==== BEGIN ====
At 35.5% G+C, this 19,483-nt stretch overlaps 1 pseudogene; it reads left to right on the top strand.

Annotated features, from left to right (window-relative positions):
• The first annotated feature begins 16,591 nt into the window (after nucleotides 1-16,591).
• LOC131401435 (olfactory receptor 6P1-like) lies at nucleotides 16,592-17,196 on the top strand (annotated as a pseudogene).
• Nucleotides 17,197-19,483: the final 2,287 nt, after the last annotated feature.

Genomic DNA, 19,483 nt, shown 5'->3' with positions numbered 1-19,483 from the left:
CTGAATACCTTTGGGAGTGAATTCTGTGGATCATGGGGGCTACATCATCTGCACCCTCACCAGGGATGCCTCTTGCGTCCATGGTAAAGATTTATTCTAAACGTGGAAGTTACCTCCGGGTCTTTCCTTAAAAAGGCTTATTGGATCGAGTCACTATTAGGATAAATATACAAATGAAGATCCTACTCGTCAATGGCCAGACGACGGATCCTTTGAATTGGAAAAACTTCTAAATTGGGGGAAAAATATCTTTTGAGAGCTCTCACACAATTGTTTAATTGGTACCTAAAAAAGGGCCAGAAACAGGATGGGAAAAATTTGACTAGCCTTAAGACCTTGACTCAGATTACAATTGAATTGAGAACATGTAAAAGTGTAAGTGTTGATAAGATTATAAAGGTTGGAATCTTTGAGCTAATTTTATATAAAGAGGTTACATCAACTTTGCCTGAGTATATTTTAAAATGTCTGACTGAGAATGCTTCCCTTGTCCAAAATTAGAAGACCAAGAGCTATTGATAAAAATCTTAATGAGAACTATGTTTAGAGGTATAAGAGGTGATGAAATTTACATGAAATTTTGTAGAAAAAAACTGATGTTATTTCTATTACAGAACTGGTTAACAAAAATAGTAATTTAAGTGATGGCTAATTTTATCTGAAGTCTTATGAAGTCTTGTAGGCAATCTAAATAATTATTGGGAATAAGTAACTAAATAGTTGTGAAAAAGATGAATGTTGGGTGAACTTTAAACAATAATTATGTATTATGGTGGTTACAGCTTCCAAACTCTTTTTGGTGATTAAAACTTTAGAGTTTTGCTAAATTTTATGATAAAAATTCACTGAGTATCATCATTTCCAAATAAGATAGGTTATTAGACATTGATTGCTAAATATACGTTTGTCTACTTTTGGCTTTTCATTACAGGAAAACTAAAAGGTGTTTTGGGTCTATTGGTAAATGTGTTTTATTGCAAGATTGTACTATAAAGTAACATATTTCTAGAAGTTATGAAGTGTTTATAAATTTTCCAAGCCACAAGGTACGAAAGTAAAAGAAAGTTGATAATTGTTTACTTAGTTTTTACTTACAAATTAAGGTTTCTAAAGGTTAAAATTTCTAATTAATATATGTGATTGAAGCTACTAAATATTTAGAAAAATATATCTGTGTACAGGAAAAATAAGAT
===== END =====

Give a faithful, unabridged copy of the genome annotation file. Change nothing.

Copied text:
At 35.5% G+C, this 19,483-nt stretch overlaps 1 pseudogene; it reads left to right on the top strand.

Annotated features, from left to right (window-relative positions):
• The first annotated feature begins 16,591 nt into the window (after nucleotides 1-16,591).
• LOC131401435 (olfactory receptor 6P1-like) lies at nucleotides 16,592-17,196 on the top strand (annotated as a pseudogene).
• Nucleotides 17,197-19,483: the final 2,287 nt, after the last annotated feature.

Genomic DNA, 19,483 nt, shown 5'->3' with positions numbered 1-19,483 from the left:
CTGAATACCTTTGGGAGTGAATTCTGTGGATCATGGGGGCTACATCATCTGCACCCTCACCAGGGATGCCTCTTGCGTCCATGGTAAAGATTTATTCTAAACGTGGAAGTTACCTCCGGGTCTTTCCTTAAAAAGGCTTATTGGATCGAGTCACTATTAGGATAAATATACAAATGAAGATCCTACTCGTCAATGGCCAGACGACGGATCCTTTGAATTGGAAAAACTTCTAAATTGGGGGAAAAATATCTTTTGAGAGCTCTCACACAATTGTTTAATTGGTACCTAAAAAAGGGCCAGAAACAGGATGGGAAAAATTTGACTAGCCTTAAGACCTTGACTCAGATTACAATTGAATTGAGAACATGTAAAAGTGTAAGTGTTGATAAGATTATAAAGGTTGGAATCTTTGAGCTAATTTTATATAAAGAGGTTACATCAACTTTGCCTGAGTATATTTTAAAATGTCTGACTGAGAATGCTTCCCTTGTCCAAAATTAGAAGACCAAGAGCTATTGATAAAAATCTTAATGAGAACTATGTTTAGAGGTATAAGAGGTGATGAAATTTACATGAAATTTTGTAGAAAAAAACTGATGTTATTTCTATTACAGAACTGGTTAACAAAAATAGTAATTTAAGTGATGGCTAATTTTATCTGAAGTCTTATGAAGTCTTGTAGGCAATCTAAATAATTATTGGGAATAAGTAACTAAATAGTTGTGAAAAAGATGAATGTTGGGTGAACTTTAAACAATAATTATGTATTATGGTGGTTACAGCTTCCAAACTCTTTTTGGTGATTAAAACTTTAGAGTTTTGCTAAATTTTATGATAAAAATTCACTGAGTATCATCATTTCCAAATAAGATAGGTTATTAGACATTGATTGCTAAATATACGTTTGTCTACTTTTGGCTTTTCATTACAGGAAAACTAAAAGGTGTTTTGGGTCTATTGGTAAATGTGTTTTATTGCAAGATTGTACTATAAAGTAACATATTTCTAGAAGTTATGAAGTGTTTATAAATTTTCCAAGCCACAAGGTACGAAAGTAAAAGAAAGTTGATAATTGTTTACTTAGTTTTTACTTACAAATTAAGGTTTCTAAAGGTTAAAATTTCTAATTAATATATGTGATTGAAGCTACTAAATATTTAGAAAAATATATCTGTGTACAGGAAAAATAAGAT